The WordPress editor is getting a big overhaul in WordPress version 5.0.
It’s a big step forward for the WordPress editor and it changes things up quite a bit. But you’ve got plenty of time to practice with the editor. It’s due out as early as August. It could be later.
That doesn’t mean you can’t start playing with the Gutenberg editor yourself now though. And I suggest you do.
Why The Editor Needs an Update
The current editor isn’t intuitive. You’re given a blank canvas and need to master a myriad of tools to create truly remarkable posts. Aside from the basic TinyMCE tools you’ll need to learn post formats, shortcodes, and maybe even some HTML markup.
The new Gutenberg editor aims to consolidate these into a single experience using blocks.
What is the Gutenberg Editor
Gutenberg is the name for the project to build a new WordPress editing experience. And eventually expand into more site customization. The goal is to make the publishing experience in WordPress more intuitive and consistent between the editor and the output on the site.
The key component of Gutenberg is the block. A block in the new editor will consist of things like headings, paragraphs, block quotes, images, and shortcodes in the current editor.
By turning these elements into a block we’re able to easily edit, move, and transform each as needed.
The real power comes from the API allowing developers to build additional functionality into the editor. That means things like shortcodes will replaced with more intuitive blocks. Whereas in the past to add columns to a post you might have had to find a shortcode and do something like this:
In the Gutenberg editor adding columns looks like this:
Getting Started Now
The Gutenberg editor is still in active development. It’s at a point now where it’s at a good point to begin rolling out and testing on sites.
A note on the plugin reviews
The reviews for the Gutenberg plugin are not great. But take them with a grain of salt. There’s a lot of “DOOM IS NEAR!” feedback mixed in with some legitimate concerns. They core team does a good job of following up on reviews so they can listen to user’s concerns and help use those views to shape Gutenberg.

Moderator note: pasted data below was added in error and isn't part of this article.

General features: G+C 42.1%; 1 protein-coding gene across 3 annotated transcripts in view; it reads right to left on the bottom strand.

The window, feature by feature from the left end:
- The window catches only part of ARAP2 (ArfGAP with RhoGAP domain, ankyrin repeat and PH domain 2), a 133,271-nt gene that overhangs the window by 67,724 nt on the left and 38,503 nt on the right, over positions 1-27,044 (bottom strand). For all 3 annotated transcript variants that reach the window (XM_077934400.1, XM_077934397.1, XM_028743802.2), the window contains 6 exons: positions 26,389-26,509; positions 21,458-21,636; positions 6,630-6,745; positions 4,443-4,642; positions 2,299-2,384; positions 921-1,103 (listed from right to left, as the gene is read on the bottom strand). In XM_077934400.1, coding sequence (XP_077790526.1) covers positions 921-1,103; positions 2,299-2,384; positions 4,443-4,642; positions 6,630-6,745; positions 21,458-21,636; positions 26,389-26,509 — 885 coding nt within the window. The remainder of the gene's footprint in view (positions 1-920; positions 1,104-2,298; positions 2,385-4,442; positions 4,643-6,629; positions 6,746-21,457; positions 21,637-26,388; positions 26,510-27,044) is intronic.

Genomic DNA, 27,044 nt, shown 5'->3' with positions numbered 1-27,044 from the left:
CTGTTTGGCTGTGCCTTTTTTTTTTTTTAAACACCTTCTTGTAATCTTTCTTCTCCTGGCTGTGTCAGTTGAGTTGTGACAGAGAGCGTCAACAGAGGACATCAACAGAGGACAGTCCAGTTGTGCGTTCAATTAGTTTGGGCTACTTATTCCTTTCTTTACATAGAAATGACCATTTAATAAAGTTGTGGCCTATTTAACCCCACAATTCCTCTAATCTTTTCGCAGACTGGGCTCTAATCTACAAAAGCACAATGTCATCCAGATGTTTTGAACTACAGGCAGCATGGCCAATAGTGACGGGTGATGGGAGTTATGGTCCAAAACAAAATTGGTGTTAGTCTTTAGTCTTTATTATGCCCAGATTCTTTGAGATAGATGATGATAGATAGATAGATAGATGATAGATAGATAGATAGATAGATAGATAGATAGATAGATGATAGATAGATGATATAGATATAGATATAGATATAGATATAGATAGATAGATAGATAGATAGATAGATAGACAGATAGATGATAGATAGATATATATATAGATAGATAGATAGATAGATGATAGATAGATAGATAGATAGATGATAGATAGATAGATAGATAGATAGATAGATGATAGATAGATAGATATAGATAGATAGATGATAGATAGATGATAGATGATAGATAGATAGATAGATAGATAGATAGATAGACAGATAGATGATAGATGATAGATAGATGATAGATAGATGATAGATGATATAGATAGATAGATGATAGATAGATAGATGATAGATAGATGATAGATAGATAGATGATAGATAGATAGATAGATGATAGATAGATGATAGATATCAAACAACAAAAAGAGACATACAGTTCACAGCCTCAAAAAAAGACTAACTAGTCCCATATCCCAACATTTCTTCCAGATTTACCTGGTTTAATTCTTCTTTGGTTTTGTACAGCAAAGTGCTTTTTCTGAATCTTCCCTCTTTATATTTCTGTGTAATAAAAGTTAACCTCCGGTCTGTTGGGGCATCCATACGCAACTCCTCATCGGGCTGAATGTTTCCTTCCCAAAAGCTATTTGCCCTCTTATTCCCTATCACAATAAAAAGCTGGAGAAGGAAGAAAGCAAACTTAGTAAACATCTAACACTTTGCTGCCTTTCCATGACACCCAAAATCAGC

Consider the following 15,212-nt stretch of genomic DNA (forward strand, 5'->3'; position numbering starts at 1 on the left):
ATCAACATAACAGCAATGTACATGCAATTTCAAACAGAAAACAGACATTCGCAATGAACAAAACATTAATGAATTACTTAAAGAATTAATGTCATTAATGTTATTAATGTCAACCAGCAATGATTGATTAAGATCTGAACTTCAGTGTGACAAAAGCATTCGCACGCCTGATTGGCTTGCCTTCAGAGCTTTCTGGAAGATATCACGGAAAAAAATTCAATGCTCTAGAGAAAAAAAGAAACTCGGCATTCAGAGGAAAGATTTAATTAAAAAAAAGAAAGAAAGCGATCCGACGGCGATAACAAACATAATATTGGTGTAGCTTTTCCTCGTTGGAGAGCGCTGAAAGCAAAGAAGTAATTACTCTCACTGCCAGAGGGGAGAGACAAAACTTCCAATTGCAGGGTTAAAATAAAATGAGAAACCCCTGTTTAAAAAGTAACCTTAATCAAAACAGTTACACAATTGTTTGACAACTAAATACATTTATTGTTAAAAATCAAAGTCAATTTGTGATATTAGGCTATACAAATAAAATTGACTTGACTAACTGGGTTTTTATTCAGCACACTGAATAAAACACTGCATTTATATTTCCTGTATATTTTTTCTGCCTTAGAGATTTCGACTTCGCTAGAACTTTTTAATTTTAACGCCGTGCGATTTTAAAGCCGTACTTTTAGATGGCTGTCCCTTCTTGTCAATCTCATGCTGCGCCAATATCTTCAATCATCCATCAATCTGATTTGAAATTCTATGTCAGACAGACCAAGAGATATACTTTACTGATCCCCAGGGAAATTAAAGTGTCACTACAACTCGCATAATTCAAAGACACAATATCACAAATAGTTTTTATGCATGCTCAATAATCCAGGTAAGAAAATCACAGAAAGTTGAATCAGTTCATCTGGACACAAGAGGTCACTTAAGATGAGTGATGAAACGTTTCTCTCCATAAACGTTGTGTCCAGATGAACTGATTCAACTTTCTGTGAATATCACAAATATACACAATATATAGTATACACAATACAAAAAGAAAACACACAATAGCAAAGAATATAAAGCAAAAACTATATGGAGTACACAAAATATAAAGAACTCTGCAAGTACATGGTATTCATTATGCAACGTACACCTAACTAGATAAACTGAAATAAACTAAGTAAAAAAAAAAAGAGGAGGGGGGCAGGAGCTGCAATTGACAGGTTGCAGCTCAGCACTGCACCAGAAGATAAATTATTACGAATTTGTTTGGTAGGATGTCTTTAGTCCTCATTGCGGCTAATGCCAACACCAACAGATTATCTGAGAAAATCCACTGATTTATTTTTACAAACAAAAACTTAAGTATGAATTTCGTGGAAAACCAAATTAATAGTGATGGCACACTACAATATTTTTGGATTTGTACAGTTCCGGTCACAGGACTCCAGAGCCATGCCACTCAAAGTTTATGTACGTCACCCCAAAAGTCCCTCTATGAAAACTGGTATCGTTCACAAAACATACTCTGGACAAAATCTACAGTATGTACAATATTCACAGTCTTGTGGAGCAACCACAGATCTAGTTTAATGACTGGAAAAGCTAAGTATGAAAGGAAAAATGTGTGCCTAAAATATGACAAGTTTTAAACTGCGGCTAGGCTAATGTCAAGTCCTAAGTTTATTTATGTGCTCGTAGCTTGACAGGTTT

That being said this is a feature in active development. So installing on your fully customized live site may not be the best idea.
Where to Install Gutenberg
If you’re using a fully customized site with lots of custom fields (ACF and the ilk) or custom HTML you may not want to throw the plugin on your live production site.
But if you do, note that Gutenberg won’t effect current pages or posts unless you edit and update them. At which point it will put the entire content of the current editor into a single block. You can also still open posts and pages with the Classic Editor as desired.
Another option for those not wanting to test on their own live site is to set up a test environment on your computer. It takes the danger out of messing up your live site and gives you flexibility to try out new things. And best of all it’s easy and free.
If you’re site uses pretty standard posts and pages you’re likely to have a better experience testing out the Gutenberg editor now. You’ll just need to make sure your theme supports it.
Some features of the Gutenberg editor will require themes to provide support for the best integration. We’re working to get our themes support for Gutenberg and you can currently make sure of the new alignments for images in Zuul Pro and The Authority Pro with more updates on the way.
The Gutenberg editor is coming, And though it might not be August it’s possible. The best way to prepare for it is to start playing with it now so you know what to expect and aren’t surprised when your WordPress 5.0 auto-update rolls out and your publishing experience is completely different.
This is a big upgrade for WordPress and will greatly improve the editing experience going forward.